The importance of Panthertown Valley
By BRENDON VOELKER
Photos by BRENDON VOELKER
Just a short drive from the crossroads in Cashiers lies one of the most intimidating, diverse, and unique ecosystems in the region, Panthertown Valley. (Despite its name, there have been no panther sightings since the logging era decimated the area in the early 20th century.) Granite domes tower over a mountain bog and double as overlooks for hikers seeking views. Geologists, botanists, and historians scour the valley in search of its treasurers, while families enjoy a short walk to Schoolhouse Falls. Campers pitch hammocks between pine trees, and outfitters seek out the most remote waterfalls. Fly fishers scout for native brook trout, and rock climbers plan their days scaling one of the dozens of routes within the valley. There truly is something for everyone in this unique corner of the Nantahala National Forest.
According to Friends of Panthertown, the nonprofit responsible for nearly all trail work and advocacy within the valley, the area was first logged by the Moltz Logging Company in the 20’s and 30’s, then changed hands in the 60’s when Liberty Properties took ownership. The original intent was to develop the area into a resort, but that fell through, and Duke Energy purchased the land shortly after. Though unsightly, they constructed a high-voltage transmission line through the valley following the impoundment of Lake Jocassee. That same transmission line now runs down into Tuckaseegee, where it arrives at the Thorpe Power Station, powering most of the plateau along the way. By most standards, the Tuckaseegee power plant is considered the most aesthetically appealing power station in the country.
Known as “Big Pisgah” by old timers, Panthertown rests on the Whiteside Pluton, a geological phenomenon that dates back some 500 million years, according to local geologist Bill Jacobs. Of the four plutons in the region, he’s studied the valley in incredible detail and writes about its fascinating features in his book Whence These Special Places. The book is available at many local outfitters and outdoor stores for those who want to dive deep into the topic. He also conducts guided hikes and local lectures from time to time through various organizations such as Friends of Panthertown Valley or the Highlands-Cashiers Land Trust.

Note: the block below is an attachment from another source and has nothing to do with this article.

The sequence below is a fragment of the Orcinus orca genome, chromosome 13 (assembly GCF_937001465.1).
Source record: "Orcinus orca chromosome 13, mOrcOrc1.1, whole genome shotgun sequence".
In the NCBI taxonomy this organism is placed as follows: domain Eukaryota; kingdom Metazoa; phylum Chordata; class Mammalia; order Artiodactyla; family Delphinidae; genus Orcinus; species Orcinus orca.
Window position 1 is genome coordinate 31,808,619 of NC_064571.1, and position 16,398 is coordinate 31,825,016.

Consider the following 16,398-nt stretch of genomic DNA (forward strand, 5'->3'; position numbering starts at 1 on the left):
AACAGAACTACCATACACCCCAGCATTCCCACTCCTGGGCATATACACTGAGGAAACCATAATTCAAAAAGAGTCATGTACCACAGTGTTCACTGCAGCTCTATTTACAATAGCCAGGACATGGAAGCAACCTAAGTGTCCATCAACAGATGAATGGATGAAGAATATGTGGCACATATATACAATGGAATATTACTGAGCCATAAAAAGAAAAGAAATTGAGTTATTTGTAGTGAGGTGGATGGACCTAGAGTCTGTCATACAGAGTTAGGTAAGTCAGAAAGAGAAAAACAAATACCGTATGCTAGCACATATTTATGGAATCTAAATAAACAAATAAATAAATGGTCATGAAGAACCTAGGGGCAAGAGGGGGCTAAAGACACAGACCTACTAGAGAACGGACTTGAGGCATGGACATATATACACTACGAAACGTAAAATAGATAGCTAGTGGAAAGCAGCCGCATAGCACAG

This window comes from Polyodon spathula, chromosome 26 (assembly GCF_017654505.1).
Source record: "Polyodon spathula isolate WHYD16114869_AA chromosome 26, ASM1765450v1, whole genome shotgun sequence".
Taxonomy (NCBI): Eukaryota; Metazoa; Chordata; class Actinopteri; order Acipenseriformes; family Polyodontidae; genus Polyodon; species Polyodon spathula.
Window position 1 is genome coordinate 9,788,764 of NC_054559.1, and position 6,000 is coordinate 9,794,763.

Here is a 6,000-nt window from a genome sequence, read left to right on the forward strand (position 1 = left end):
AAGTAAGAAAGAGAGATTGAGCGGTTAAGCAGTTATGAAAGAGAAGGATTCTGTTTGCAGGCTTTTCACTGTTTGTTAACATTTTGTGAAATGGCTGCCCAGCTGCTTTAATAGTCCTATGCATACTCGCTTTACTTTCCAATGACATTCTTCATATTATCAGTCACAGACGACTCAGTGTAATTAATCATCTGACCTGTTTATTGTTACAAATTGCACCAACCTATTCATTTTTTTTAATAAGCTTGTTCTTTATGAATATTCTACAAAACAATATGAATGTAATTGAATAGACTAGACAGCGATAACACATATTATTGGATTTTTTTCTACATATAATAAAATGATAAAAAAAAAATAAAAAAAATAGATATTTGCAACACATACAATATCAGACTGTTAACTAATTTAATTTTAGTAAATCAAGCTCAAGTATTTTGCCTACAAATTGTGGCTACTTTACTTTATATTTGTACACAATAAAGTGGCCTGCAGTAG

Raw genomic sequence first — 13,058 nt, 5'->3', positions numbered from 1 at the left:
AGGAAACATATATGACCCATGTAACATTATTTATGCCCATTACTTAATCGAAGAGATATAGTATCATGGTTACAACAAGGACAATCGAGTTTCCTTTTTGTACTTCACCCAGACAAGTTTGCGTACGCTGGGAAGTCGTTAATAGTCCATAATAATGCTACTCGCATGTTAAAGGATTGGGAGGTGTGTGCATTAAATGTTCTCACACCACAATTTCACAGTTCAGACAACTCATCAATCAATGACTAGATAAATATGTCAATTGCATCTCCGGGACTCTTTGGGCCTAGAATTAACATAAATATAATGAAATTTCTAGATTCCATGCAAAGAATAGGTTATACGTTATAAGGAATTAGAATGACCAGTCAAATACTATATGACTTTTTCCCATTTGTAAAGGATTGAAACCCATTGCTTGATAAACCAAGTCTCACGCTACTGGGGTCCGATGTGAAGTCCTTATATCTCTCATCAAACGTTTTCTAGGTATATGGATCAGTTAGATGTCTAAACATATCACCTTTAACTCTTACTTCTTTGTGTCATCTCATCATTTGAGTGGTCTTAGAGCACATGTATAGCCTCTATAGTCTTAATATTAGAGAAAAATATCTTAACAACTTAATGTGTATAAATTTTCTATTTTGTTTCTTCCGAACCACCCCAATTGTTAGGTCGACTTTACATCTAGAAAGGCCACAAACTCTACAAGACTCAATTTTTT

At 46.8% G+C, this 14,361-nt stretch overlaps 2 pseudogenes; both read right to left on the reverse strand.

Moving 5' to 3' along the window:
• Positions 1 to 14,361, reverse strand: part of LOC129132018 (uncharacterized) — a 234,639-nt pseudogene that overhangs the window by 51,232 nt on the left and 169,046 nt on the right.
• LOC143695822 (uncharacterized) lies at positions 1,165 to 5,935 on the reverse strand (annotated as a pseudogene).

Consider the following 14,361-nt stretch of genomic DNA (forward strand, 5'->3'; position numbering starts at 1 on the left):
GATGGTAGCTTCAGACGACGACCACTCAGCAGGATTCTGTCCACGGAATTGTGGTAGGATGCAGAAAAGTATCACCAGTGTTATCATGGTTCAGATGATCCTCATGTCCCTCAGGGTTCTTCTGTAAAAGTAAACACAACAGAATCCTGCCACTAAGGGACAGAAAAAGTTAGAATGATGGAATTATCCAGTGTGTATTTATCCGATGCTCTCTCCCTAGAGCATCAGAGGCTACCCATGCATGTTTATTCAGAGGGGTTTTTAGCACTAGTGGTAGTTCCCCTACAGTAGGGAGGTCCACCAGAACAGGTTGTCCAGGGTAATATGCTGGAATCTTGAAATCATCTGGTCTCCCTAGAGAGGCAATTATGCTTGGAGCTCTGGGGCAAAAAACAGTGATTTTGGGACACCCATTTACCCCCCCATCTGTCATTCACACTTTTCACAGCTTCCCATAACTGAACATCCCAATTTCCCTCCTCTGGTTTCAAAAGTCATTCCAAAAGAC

Capped by Mount Toxaway on the southeast corner of the valley, Greenland Creek and Panthertown Creek adjoin below Schoolhouse Falls, possibly the most photographed and visited waterfall within the valley. If you visited before Tropical Storm Fred in 2021, you’ll likely notice some differences these days due to the extreme flooding that occurred below the falls. Some sources list upwards of 6 inches of rain preceding the storm, with another 10 coming in a 48-hour period.
Because of its unique geology, Panthertown is home to a bog ecosystem, which includes everything from the swampy wetlands at the lowest points to the rock outcroppings that the water drains from. In the heart of the valley, you can find unique orchids, a myriad of unique wildflowers, and even carnivorous plants if you know where to look. Atop the peaks, you can find blueberries, blackberries, and wintergreen, in addition to a diverse assortment of mosses that can withstand both drought and monsoons.
Panthertown’s unique geology is rooted in volcanic activity, and you can find an assortment of “potholes” on both the granite domes and at many waterfalls. Over countless millennia, these phenomena have formed from water running across softer rock over extended periods. Some of them are deep enough that if you were to step inside, your feet may not touch the bottom. Local folklore includes stories about items lost at the bottom of many, including a story of a prized Swiss Army knife resting deep within one.
Abandoned homesteads and strange artifacts can also be found in the valley such as an ancient lawnmower and remnants of a Christmas tree farm north of Panthertown Creek. An old-field pine stands in the heart of the valley and offers a serene setting for campers and those seeking solitude.
Panthertown is one of our more special places to explore, offering some 35 miles of trails within its boundaries and a myriad of other footpaths. All trails are maintained by volunteer crews with Friends of Panthertown, most of which require no special skills or experience. Trained crews with chainsaws also roam the valley to keep the trails clear of major blockages. Consider donating, volunteering, or becoming part of their recent adopt-a-trail program, and be sure to Leave No Trace during your visit, so we can continue to enjoy this special area for generations to come.